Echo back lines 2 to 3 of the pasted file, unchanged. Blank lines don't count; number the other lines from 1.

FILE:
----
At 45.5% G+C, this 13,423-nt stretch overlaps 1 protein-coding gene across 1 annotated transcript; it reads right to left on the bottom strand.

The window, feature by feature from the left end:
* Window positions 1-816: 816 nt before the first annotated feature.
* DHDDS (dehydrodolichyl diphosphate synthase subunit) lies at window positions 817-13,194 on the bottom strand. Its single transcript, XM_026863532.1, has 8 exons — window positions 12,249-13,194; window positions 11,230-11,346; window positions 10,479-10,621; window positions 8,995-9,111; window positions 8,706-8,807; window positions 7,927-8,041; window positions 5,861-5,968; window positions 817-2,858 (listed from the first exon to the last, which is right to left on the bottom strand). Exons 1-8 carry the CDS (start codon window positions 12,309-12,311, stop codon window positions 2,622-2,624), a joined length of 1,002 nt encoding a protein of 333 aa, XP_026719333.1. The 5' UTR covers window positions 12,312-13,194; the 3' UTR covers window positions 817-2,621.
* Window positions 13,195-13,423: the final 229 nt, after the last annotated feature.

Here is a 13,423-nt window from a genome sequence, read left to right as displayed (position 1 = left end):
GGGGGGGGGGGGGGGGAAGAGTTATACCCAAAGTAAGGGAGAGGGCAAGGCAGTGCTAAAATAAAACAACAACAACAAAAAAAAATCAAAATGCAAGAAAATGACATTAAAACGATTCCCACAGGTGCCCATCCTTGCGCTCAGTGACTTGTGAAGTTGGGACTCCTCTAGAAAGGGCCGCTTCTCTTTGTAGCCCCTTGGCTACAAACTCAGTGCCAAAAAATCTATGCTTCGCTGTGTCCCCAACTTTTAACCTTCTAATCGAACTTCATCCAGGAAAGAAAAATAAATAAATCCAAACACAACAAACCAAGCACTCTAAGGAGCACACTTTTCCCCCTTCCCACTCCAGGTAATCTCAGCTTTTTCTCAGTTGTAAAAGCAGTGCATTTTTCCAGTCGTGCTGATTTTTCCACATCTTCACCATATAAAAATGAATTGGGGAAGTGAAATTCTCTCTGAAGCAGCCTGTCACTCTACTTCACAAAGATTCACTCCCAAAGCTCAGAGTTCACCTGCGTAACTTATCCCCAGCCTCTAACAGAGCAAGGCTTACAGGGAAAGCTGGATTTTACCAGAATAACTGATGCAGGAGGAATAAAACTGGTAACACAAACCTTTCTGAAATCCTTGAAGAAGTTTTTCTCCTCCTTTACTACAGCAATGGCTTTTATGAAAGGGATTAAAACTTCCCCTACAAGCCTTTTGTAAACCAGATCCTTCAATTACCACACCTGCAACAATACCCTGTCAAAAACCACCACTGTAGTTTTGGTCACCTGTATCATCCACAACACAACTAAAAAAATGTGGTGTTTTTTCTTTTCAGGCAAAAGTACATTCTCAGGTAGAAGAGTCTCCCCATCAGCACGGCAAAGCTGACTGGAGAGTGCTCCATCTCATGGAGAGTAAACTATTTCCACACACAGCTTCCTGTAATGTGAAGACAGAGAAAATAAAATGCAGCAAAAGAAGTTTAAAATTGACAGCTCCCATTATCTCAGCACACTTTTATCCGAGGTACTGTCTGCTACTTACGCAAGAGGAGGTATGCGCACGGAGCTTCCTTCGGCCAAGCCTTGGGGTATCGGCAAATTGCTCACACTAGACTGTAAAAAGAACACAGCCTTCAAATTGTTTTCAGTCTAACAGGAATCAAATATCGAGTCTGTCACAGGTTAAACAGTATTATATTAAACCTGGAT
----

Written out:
The window, feature by feature from the left end:
* Window positions 1-816: 816 nt before the first annotated feature.